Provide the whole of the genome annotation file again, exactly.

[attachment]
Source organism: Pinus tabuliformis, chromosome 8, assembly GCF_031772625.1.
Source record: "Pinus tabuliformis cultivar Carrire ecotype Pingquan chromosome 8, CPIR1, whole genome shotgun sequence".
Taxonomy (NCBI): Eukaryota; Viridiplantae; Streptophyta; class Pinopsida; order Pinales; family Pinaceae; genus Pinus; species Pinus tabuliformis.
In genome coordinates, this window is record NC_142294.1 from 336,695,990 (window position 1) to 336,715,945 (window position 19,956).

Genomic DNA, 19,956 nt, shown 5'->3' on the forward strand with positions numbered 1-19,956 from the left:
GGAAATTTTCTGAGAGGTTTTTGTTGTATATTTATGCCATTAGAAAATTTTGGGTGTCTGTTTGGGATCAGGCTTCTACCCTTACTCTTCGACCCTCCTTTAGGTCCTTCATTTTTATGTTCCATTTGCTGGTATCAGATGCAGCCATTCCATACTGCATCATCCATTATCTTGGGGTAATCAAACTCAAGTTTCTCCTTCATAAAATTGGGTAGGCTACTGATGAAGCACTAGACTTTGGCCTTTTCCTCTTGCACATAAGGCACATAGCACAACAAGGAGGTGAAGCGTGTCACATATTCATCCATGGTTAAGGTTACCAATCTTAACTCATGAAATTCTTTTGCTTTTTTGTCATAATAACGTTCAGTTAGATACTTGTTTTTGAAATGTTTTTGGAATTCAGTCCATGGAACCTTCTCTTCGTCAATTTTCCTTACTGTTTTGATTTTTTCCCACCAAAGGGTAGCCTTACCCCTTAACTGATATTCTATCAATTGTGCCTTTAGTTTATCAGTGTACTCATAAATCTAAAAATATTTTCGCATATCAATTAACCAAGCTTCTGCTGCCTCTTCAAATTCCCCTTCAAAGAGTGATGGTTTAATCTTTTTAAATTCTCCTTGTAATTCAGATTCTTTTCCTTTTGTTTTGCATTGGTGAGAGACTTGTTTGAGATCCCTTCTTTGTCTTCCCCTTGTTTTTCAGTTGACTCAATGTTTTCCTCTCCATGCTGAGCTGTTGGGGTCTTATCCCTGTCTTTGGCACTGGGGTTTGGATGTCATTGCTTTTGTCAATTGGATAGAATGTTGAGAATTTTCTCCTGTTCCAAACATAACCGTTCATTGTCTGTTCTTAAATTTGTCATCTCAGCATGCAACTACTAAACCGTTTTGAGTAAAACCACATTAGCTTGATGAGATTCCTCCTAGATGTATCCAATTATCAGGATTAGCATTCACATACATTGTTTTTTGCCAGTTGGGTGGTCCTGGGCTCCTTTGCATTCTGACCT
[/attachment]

Source organism: Pinus tabuliformis, chromosome 8, assembly GCF_031772625.1.
Source record: "Pinus tabuliformis cultivar Carrire ecotype Pingquan chromosome 8, CPIR1, whole genome shotgun sequence".
Taxonomy (NCBI): Eukaryota; Viridiplantae; Streptophyta; class Pinopsida; order Pinales; family Pinaceae; genus Pinus; species Pinus tabuliformis.
In genome coordinates, this window is record NC_142294.1 from 336,695,990 (window position 1) to 336,715,945 (window position 19,956).

Genomic DNA, 19,956 nt, shown 5'->3' on the forward strand with positions numbered 1-19,956 from the left:
GGAAATTTTCTGAGAGGTTTTTGTTGTATATTTATGCCATTAGAAAATTTTGGGTGTCTGTTTGGGATCAGGCTTCTACCCTTACTCTTCGACCCTCCTTTAGGTCCTTCATTTTTATGTTCCATTTGCTGGTATCAGATGCAGCCATTCCATACTGCATCATCCATTATCTTGGGGTAATCAAACTCAAGTTTCTCCTTCATAAAATTGGGTAGGCTACTGATGAAGCACTAGACTTTGGCCTTTTCCTCTTGCACATAAGGCACATAGCACAACAAGGAGGTGAAGCGTGTCACATATTCATCCATGGTTAAGGTTACCAATCTTAACTCATGAAATTCTTTTGCTTTTTTGTCATAATAACGTTCAGTTAGATACTTGTTTTTGAAATGTTTTTGGAATTCAGTCCATGGAACCTTCTCTTCGTCAATTTTCCTTACTGTTTTGATTTTTTCCCACCAAAGGGTAGCCTTACCCCTTAACTGATATTCTATCAATTGTGCCTTTAGTTTATCAGTGTACTCATAAATCTAAAAATATTTTCGCATATCAATTAACCAAGCTTCTGCTGCCTCTTCAAATTCCCCTTCAAAGAGTGATGGTTTAATCTTTTTAAATTCTCCTTGTAATTCAGATTCTTTTCCTTTTGTTTTGCATTGGTGAGAGACTTGTTTGAGATCCCTTCTTTGTCTTCCCCTTGTTTTTCAGTTGACTCAATGTTTTCCTCTCCATGCTGAGCTGTTGGGGTCTTATCCCTGTCTTTGGCACTGGGGTTTGGATGTCATTGCTTTTGTCAATTGGATAGAATGTTGAGAATTTTCTCCTGTTCCAAACATAACCGTTCATTGTCTGTTCTTAAATTTGTCATCTCAGCATGCAACTACTAAACCGTTTTGAGTAAAACCACATTAGCTTGATGAGATTCCTCCTAGATGTATCCAATTATCAGGATTAGCATTCACATACATTGTTTTTTGCCAGTTGGGTGGTCCTGGGCTCCTTTGCATTCTGACCT